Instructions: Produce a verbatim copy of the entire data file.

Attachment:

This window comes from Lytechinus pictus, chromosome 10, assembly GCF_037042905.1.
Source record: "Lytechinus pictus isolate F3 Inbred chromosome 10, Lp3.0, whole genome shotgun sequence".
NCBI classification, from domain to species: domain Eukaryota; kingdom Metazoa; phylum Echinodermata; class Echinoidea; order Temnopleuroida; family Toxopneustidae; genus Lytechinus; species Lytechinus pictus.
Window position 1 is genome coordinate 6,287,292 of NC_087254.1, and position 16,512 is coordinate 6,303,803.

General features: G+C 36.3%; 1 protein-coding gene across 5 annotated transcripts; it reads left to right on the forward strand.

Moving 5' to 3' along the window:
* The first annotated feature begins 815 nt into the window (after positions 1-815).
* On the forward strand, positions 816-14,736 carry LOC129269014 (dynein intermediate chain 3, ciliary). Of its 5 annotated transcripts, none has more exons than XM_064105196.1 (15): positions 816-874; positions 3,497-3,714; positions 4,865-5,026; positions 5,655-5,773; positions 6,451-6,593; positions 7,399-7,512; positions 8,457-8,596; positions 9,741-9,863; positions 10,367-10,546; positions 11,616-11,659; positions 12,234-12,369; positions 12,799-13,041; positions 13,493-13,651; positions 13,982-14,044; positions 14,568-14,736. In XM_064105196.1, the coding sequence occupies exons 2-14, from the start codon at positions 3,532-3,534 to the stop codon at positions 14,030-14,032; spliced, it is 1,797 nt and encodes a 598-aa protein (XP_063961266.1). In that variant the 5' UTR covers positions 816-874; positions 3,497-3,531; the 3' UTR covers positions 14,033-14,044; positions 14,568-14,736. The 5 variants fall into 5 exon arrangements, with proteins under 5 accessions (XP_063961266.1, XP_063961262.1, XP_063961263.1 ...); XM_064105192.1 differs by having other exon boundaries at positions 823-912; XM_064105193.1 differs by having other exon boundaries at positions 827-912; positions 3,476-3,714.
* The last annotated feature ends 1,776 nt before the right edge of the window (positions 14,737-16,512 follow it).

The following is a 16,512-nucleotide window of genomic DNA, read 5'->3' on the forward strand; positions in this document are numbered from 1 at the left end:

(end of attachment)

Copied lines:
This window comes from Lytechinus pictus, chromosome 10, assembly GCF_037042905.1.
Source record: "Lytechinus pictus isolate F3 Inbred chromosome 10, Lp3.0, whole genome shotgun sequence".
NCBI classification, from domain to species: domain Eukaryota; kingdom Metazoa; phylum Echinodermata; class Echinoidea; order Temnopleuroida; family Toxopneustidae; genus Lytechinus; species Lytechinus pictus.
Window position 1 is genome coordinate 6,287,292 of NC_087254.1, and position 16,512 is coordinate 6,303,803.

General features: G+C 36.3%; 1 protein-coding gene across 5 annotated transcripts; it reads left to right on the forward strand.

Moving 5' to 3' along the window:
* The first annotated feature begins 815 nt into the window (after positions 1-815).
* On the forward strand, positions 816-14,736 carry LOC129269014 (dynein intermediate chain 3, ciliary). Of its 5 annotated transcripts, none has more exons than XM_064105196.1 (15): positions 816-874; positions 3,497-3,714; positions 4,865-5,026; positions 5,655-5,773; positions 6,451-6,593; positions 7,399-7,512; positions 8,457-8,596; positions 9,741-9,863; positions 10,367-10,546; positions 11,616-11,659; positions 12,234-12,369; positions 12,799-13,041; positions 13,493-13,651; positions 13,982-14,044; positions 14,568-14,736. In XM_064105196.1, the coding sequence occupies exons 2-14, from the start codon at positions 3,532-3,534 to the stop codon at positions 14,030-14,032; spliced, it is 1,797 nt and encodes a 598-aa protein (XP_063961266.1). In that variant the 5' UTR covers positions 816-874; positions 3,497-3,531; the 3' UTR covers positions 14,033-14,044; positions 14,568-14,736. The 5 variants fall into 5 exon arrangements, with proteins under 5 accessions (XP_063961266.1, XP_063961262.1, XP_063961263.1 ...); XM_064105192.1 differs by having other exon boundaries at positions 823-912; XM_064105193.1 differs by having other exon boundaries at positions 827-912; positions 3,476-3,714.
* The last annotated feature ends 1,776 nt before the right edge of the window (positions 14,737-16,512 follow it).

The following is a 16,512-nucleotide window of genomic DNA, read 5'->3' on the forward strand; positions in this document are numbered from 1 at the left end: